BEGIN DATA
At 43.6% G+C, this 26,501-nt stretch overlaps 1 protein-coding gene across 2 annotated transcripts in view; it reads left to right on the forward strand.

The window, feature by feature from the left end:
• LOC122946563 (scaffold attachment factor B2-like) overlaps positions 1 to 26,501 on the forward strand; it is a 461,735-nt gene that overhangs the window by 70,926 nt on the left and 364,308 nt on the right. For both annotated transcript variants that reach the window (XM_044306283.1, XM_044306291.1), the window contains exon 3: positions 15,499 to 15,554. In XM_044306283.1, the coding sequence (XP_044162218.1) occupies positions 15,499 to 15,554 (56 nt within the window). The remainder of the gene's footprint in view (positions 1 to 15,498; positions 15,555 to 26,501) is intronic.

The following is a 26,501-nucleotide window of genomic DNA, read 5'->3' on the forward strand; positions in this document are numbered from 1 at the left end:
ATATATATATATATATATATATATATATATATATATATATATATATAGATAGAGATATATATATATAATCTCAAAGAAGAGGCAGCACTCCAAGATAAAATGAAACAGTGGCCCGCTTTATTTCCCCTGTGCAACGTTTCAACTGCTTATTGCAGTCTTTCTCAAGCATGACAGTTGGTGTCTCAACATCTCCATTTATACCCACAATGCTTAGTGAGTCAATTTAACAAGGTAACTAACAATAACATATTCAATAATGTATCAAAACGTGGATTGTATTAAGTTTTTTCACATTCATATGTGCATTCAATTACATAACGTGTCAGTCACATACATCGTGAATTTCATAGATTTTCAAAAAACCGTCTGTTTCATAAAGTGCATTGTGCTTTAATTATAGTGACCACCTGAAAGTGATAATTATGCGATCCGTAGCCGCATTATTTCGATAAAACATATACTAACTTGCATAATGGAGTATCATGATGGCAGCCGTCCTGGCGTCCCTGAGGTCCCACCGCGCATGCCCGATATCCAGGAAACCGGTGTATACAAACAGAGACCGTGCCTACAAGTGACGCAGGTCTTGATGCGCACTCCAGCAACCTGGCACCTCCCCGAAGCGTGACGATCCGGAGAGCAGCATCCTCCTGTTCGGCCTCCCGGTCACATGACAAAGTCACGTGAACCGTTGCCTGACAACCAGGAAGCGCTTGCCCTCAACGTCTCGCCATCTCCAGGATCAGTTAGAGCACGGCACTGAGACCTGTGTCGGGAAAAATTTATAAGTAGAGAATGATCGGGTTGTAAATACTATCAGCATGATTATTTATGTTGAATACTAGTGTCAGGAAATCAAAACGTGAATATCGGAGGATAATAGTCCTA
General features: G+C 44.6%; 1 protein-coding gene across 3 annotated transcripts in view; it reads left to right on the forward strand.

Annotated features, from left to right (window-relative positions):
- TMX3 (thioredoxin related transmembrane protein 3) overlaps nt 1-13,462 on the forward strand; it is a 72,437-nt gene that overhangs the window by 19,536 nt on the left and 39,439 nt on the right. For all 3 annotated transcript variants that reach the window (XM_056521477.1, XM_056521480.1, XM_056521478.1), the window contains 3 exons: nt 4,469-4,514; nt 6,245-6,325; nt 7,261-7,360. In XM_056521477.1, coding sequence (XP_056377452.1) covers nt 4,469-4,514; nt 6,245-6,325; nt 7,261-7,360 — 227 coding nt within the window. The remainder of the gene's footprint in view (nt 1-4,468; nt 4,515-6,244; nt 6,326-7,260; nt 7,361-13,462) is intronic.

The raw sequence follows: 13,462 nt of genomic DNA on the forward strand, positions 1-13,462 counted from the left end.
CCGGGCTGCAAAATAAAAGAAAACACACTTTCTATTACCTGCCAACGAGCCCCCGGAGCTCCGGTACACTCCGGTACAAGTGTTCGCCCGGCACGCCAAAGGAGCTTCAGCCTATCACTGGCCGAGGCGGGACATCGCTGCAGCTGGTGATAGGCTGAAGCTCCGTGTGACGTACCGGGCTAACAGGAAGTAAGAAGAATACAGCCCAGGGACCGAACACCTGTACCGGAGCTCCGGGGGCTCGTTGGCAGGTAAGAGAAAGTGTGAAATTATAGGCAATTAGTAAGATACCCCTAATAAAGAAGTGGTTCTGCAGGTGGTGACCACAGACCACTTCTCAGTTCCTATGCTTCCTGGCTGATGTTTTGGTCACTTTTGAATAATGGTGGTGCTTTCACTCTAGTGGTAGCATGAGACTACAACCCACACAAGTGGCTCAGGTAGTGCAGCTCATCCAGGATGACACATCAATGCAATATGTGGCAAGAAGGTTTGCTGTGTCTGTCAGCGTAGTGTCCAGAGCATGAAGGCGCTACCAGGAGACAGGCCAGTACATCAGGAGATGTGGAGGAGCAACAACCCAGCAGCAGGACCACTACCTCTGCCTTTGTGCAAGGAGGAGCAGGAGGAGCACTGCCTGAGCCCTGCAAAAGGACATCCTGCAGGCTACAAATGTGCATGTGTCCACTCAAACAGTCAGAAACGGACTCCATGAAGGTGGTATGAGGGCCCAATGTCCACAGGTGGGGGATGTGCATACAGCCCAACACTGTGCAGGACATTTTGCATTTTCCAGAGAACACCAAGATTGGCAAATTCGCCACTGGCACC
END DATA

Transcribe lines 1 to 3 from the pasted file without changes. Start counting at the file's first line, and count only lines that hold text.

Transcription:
At 43.6% G+C, this 26,501-nt stretch overlaps 1 protein-coding gene across 2 annotated transcripts in view; it reads left to right on the forward strand.

The window, feature by feature from the left end:
• LOC122946563 (scaffold attachment factor B2-like) overlaps positions 1 to 26,501 on the forward strand; it is a 461,735-nt gene that overhangs the window by 70,926 nt on the left and 364,308 nt on the right. For both annotated transcript variants that reach the window (XM_044306283.1, XM_044306291.1), the window contains exon 3: positions 15,499 to 15,554. In XM_044306283.1, the coding sequence (XP_044162218.1) occupies positions 15,499 to 15,554 (56 nt within the window). The remainder of the gene's footprint in view (positions 1 to 15,498; positions 15,555 to 26,501) is intronic.